Orissa High Court: While dealing with the question relating to jurisdiction under Section 27 of the Protection of Women from Domestic Violence Act, 2005, the Bench comprising of S.K. Sahoo, J., held that even if an aggrieved person is residing at a place for a temporary period of time, she has the right to file an application and seek relief under Section 12 of the said Act, before the competent court within the local limits of whose jurisdiction such place situates.
The widowed mother, respondent herein, was compelled to leave the house in the twilight of her life by her son and daughter-in-law, the petitioners herein. After being subjected to physical and mental cruelty, the mother was constrained to take shelter in the house of her elder daughter at Phulbani. She filed an application under Section 12 of the 2005 Act in the Court of S.D.J.M., Phulbani against the petitioners seeking reliefs under the Act. The present application sought transfer of the case to Berhampur on the ground that the Court at Phulbani had no jurisdiction to entertain the same.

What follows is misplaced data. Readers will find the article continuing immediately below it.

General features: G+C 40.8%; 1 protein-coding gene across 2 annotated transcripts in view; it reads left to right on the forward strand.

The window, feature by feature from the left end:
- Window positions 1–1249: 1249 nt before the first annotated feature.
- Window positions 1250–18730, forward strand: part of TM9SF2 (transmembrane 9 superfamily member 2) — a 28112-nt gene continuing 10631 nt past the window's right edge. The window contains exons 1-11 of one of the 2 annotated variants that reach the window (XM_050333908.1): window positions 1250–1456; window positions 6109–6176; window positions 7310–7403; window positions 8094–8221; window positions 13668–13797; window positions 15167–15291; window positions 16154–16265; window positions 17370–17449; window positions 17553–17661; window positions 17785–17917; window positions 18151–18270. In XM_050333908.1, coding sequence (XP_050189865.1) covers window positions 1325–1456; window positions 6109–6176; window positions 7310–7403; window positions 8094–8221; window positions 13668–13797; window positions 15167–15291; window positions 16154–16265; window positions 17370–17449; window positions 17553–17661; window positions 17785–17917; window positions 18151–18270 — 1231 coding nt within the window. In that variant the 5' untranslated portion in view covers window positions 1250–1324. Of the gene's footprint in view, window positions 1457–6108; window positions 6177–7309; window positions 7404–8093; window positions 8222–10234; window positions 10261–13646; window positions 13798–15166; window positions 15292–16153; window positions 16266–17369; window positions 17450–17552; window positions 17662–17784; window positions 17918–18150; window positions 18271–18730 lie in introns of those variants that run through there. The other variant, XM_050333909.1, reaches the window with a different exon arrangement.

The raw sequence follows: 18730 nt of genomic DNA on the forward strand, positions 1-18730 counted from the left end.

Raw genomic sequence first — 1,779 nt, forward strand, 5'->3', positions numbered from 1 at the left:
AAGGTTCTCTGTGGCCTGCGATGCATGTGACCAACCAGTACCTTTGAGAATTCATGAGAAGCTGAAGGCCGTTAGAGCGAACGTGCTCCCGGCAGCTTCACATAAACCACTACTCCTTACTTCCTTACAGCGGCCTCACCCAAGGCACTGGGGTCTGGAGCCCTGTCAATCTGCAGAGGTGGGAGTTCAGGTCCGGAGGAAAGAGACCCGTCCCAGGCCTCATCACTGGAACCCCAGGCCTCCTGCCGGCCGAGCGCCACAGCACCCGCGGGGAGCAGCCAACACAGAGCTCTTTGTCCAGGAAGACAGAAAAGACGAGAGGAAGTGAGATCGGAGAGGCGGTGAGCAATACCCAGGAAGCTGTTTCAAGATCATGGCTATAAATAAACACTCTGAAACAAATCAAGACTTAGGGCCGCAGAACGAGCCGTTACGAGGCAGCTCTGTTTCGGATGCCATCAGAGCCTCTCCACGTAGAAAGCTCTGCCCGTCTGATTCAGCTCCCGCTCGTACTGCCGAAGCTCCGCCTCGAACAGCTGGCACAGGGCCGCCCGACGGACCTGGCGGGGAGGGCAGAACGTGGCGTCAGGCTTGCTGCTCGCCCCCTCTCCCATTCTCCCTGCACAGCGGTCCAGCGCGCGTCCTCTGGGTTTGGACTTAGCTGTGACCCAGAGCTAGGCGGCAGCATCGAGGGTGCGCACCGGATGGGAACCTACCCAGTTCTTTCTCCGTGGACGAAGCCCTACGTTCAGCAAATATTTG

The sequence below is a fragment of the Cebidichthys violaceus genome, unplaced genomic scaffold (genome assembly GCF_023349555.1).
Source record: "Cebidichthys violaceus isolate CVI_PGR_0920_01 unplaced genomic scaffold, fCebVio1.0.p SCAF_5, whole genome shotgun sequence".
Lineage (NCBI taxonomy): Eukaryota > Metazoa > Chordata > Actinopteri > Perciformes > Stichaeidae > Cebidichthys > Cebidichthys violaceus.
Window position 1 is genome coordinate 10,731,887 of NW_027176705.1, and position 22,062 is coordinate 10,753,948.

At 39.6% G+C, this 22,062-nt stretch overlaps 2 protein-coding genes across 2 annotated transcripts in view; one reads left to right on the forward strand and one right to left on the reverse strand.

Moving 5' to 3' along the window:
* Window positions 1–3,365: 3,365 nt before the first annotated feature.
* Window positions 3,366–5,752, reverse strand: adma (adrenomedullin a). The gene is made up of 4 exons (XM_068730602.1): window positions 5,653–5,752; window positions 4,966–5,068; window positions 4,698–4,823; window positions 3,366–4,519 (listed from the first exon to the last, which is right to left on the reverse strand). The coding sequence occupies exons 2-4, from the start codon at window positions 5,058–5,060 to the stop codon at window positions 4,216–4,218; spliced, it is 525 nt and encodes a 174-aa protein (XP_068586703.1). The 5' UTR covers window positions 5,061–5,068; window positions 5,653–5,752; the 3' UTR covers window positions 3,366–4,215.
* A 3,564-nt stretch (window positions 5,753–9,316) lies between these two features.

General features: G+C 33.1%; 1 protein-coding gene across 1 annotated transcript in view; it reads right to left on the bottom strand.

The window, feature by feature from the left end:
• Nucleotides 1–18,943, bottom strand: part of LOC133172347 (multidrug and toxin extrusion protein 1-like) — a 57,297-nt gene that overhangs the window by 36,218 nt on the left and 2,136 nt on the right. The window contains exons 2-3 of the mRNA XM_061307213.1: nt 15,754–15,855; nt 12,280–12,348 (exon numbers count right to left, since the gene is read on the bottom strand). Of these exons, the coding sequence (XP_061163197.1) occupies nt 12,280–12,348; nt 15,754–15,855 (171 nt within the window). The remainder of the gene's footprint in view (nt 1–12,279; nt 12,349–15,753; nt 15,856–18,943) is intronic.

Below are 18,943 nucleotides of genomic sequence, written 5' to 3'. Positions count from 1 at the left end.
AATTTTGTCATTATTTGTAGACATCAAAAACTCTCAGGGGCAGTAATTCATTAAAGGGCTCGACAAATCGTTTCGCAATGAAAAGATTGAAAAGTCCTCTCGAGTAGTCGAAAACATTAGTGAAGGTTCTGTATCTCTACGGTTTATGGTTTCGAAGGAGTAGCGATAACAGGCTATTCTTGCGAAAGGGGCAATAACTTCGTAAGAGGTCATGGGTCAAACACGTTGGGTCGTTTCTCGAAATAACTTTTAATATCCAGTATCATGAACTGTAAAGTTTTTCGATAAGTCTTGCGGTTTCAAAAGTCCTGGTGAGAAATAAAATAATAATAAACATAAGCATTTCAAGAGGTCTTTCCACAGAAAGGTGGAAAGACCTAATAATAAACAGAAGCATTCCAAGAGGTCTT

The Court held that in view of Section 27, if the ‘aggrieved person’ either permanently or temporarily resides at a place, the Court of Judicial Magistrate of the First Class within the local limits of whose jurisdiction such place situates is competent to entertain an application under Section 12 and to grant protection order and other orders under the Act or try the offences under the Act. Dismissing the application, the Court observed that ‘residence’ as defined under Section 27 includes both temporary and permanent residence of the aggrieved person. The Court further stated the meaning of the word ‘temporary’ as lasting, existing, serving for a time only which is not permanent. Thus a temporary residence is a temporary dwelling place where the aggrieved person resides, irrespective of residing there permanently or for considerable length, but for the time being. The Court stated that temporary residence does not include a place where the aggrieved person may stay or reside for the purpose of filing a case against another or a place where the aggrieved person has gone on a casual visit, a lodge or hostel or a guest house or an inn where she stays for a short period rather a place where the aggrieved person was force to reside for the time being in view of the commission of domestic violence. [Rabindra Nath Sahu v. Susila Sahu, 2016 SCC OnLine Ori 592, decided on September 14, 2016]